Standalone failed due to DNS?

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My domain

I ran this command:certbot certonly --standalone

It produced this output:Domain:
Type: unauthorized
Detail: Invalid response from
[]: "Error 404 - Not

Error 404 - Not Found

document you are looking for ma"

To fix these errors, please make sure that your domain name was
entered correctly and the DNS A/AAAA record(s) for that domain
contain(s) the right IP address.

My web server is (include version):

The operating system my web server runs on is (include version):

My hosting provider, if applicable, is:inmotionhosting

I can login to a root shell on my machine (yes or no, or I don't know): I don't know

I'm using a control panel to manage my site (no, or provide the name and version of the control panel): CPanel

The version of my client is (e.g. output of certbot --version or certbot-auto --version if you're using Certbot): latest

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Hey Guys,

I've been struggling to launch a website for my business.

I bought a domain from google and bought a basic plan from inmotionhosting

I pointed the domain to the nameservers of inmotionhosting

Turned out that the self assigned certificate that inmotionhosting uses is so unsecure that even my browser blocks my access to the editing environment

After searching a lot I found here and tried to run certbot to geenrate a certificate

but I get the error above, and I don't know what the problem is.

I'm really struggling and could use some help

Thanks a bunch!


As you are probably on shared hosting with the "basic plan", I would advice you to use Inmotionhostings own (Let's Encrypt I assume) free SSL guide:


Welcome to the Let's Encrypt Community, Hannah :slightly_smiling_face:

Congratulations on launching your website! :partying_face:

@Osiris as usual has likely pointed you down the right road, but we will happily do our best to answer any questions you may have and address any troubles you may encounter.

I will take a deeper look into things once I return from lunch.


Something is a little strange because there is already a cPanel AutoSSL certificate for your domain protecting

I would expect the same certificate should be used for - that's how it works usually.

If following the guide in the link that Osiris posted doesn't work, I would try ask your host's support how you can get the existing certificate to apply to

Certbot is not suitable in this situation.


Interesting, that certificate hasn't been submitted to a certificate log (at least not on Didn't Chrome/Chromium require SCTs?

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The cert I see in the browser matches Were you filtering by Let's Encrypt maybe?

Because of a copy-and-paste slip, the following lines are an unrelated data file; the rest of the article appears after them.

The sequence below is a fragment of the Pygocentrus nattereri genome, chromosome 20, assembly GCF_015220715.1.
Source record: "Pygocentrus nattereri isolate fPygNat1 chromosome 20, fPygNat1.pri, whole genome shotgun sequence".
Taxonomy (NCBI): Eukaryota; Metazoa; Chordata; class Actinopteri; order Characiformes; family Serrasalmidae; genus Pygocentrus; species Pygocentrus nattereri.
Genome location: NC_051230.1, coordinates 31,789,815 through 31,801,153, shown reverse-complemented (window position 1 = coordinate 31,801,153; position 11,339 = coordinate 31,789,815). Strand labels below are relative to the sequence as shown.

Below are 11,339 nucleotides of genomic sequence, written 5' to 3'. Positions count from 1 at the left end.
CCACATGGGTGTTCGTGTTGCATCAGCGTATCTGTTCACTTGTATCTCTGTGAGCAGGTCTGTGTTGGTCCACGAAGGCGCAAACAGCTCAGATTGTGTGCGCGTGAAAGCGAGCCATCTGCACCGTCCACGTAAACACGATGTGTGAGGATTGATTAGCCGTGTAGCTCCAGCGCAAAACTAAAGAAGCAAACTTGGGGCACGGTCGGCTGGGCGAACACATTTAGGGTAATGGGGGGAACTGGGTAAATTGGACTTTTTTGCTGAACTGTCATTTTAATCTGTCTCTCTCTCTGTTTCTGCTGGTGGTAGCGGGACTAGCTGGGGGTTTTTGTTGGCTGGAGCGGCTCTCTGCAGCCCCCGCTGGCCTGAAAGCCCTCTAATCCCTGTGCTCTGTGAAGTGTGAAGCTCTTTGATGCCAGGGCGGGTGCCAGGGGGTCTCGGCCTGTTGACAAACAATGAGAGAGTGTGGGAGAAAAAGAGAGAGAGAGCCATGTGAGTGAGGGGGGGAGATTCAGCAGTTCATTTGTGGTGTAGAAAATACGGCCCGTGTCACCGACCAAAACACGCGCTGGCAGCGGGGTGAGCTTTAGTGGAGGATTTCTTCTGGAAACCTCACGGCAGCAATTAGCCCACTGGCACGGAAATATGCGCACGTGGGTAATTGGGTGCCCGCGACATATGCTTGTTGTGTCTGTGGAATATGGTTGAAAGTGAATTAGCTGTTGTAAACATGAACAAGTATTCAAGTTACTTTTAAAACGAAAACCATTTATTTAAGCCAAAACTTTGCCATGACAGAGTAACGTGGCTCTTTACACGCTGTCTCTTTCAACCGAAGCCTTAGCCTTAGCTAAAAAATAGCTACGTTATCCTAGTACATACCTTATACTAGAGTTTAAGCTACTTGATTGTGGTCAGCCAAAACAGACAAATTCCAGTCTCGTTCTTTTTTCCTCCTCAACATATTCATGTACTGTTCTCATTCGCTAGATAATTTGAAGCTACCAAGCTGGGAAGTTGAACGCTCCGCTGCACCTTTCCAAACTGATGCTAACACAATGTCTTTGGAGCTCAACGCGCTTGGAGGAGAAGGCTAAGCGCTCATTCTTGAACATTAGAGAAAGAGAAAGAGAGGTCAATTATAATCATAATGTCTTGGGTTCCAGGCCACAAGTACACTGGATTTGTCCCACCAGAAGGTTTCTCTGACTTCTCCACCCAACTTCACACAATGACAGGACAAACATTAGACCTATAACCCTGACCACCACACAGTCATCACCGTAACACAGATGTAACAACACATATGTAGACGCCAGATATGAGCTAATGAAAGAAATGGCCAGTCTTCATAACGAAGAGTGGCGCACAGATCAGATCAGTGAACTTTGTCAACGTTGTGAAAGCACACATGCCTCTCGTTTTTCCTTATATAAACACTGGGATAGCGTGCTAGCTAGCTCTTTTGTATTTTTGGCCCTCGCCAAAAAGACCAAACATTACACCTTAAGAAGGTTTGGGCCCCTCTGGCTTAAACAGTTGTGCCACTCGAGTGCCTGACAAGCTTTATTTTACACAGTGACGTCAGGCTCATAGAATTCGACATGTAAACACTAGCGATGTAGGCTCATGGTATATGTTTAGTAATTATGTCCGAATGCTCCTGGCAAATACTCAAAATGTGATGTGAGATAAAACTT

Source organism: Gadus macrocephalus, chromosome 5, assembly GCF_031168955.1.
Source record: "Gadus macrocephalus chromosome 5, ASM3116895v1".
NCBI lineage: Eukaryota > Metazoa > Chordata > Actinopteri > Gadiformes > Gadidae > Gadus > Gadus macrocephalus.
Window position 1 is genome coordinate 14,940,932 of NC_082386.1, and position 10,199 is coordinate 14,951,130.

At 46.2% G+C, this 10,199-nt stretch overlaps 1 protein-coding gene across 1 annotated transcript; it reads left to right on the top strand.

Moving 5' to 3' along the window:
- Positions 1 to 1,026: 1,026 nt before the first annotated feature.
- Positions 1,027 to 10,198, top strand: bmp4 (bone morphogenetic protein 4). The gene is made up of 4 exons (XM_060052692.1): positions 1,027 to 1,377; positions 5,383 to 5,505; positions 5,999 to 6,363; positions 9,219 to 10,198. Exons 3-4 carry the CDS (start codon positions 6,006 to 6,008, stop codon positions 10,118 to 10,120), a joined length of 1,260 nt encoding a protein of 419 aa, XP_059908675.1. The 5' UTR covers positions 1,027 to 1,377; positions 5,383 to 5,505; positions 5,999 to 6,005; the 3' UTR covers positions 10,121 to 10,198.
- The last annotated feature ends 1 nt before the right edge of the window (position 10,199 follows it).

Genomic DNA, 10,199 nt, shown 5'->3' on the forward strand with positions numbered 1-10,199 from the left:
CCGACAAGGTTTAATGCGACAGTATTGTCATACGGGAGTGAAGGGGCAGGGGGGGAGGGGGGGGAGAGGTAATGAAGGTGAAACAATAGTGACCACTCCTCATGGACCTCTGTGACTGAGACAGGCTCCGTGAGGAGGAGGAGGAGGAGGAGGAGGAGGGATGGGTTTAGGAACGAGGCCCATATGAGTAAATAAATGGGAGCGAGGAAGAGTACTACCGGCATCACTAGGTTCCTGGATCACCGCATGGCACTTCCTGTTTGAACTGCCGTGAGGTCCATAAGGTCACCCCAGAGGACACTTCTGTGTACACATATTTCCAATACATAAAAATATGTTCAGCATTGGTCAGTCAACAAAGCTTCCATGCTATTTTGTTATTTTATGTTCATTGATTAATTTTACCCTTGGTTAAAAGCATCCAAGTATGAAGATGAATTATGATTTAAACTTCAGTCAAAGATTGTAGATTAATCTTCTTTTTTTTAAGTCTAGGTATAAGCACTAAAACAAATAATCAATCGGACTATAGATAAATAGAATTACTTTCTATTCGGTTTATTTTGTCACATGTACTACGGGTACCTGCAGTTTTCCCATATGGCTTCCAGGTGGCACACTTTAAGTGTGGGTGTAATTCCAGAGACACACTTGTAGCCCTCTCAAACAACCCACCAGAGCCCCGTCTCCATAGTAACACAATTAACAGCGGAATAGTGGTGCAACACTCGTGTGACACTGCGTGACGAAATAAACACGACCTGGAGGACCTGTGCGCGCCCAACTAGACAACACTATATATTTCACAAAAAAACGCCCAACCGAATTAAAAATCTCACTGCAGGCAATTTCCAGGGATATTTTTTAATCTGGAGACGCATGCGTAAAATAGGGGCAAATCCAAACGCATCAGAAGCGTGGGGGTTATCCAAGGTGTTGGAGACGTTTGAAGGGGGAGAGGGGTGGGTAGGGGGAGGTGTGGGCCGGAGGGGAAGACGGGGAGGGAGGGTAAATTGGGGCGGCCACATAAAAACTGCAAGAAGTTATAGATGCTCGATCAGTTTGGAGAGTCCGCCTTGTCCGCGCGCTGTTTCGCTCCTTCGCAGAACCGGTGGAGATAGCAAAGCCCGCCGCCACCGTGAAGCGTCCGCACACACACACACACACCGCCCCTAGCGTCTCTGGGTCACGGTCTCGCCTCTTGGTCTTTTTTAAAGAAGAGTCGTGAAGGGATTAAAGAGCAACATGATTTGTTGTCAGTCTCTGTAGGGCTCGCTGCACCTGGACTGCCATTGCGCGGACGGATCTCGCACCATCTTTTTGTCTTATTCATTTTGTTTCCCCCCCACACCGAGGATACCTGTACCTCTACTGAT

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Hmm, I can see it now too.. No, I guess it was issued between when I checked previously and now.. :stuck_out_tongue: Also, my Chromium doesn't show the SCTs when I check the cert in the Developer Toolbar apparently.. :confused:

It actually does. It seems @Hannah-N managed to get SSL working :slight_smile:


Well done, Hannah! :smiley:

Now you need to get your 301 redirects in place from http to https and non-www to www (or vice versa).

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I just went through a free basic SSL issuance. It generated one for me. Interesting is that it also tell me that because there's not a dedicated IP address, it's not seen as a secure website for the visitors.

It seems so difficult to launch a website


You don't need a dedicated IP address to have a secure public website, just a public domain name and public IP address.

That's what an A (address) record is for in your DNS zone: 868 IN A

You can view your entire certificate history here:

Besides putting in place the redirects I already mentioned above, you'll probably want to:

  1. Create a sitemap.

You can view one of mine to get an example:

  1. Add your sitemap to your existing robots.txt file.

Here is your robots.txt:

You can view one of mine to get an example:

  1. Register your domain with Google Search Console to track your website.

Make sure to explicitly submit a link to your sitemap!


This is true for many users who are using web browsers made since before about 2006 or 2010.

Some scanning tools and documentation from the 2010-or-so era prominently warn web site operators about this, because it might have seemed like a big deal then. Now probably 2% of Internet users, or fewer, are using such old obsolete browsers, so it's not a big deal today.

It's true that the web platform has been a moving target for a while; as you can see from the "caniuse" site (which addresses details about web technology compatibility), a lot of web developers and web site admins are preoccupied with the way that the technologies supported on the web have changed quickly over time. And there are also a number of different layers and steps to deal with, especially if you're acting as your own system administrator.

Congratulations on the progress you've made on your site so far!


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